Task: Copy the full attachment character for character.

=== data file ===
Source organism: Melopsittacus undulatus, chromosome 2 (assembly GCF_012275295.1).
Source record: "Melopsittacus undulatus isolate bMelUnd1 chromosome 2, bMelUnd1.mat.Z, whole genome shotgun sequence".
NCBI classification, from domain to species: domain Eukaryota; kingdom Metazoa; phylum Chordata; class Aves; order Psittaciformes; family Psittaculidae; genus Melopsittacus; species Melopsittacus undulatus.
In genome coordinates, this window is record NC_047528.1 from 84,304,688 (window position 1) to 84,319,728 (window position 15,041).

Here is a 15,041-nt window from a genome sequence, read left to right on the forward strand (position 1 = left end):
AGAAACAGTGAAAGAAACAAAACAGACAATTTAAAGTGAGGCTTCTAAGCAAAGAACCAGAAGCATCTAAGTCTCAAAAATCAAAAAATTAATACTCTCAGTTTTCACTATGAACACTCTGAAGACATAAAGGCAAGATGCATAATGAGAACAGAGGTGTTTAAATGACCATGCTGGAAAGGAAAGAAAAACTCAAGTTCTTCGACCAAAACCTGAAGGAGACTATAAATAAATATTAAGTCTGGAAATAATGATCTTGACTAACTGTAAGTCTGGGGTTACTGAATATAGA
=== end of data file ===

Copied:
Source organism: Melopsittacus undulatus, chromosome 2 (assembly GCF_012275295.1).
Source record: "Melopsittacus undulatus isolate bMelUnd1 chromosome 2, bMelUnd1.mat.Z, whole genome shotgun sequence".
NCBI classification, from domain to species: domain Eukaryota; kingdom Metazoa; phylum Chordata; class Aves; order Psittaciformes; family Psittaculidae; genus Melopsittacus; species Melopsittacus undulatus.
In genome coordinates, this window is record NC_047528.1 from 84,304,688 (window position 1) to 84,319,728 (window position 15,041).

Here is a 15,041-nt window from a genome sequence, read left to right on the forward strand (position 1 = left end):
AGAAACAGTGAAAGAAACAAAACAGACAATTTAAAGTGAGGCTTCTAAGCAAAGAACCAGAAGCATCTAAGTCTCAAAAATCAAAAAATTAATACTCTCAGTTTTCACTATGAACACTCTGAAGACATAAAGGCAAGATGCATAATGAGAACAGAGGTGTTTAAATGACCATGCTGGAAAGGAAAGAAAAACTCAAGTTCTTCGACCAAAACCTGAAGGAGACTATAAATAAATATTAAGTCTGGAAATAATGATCTTGACTAACTGTAAGTCTGGGGTTACTGAATATAGA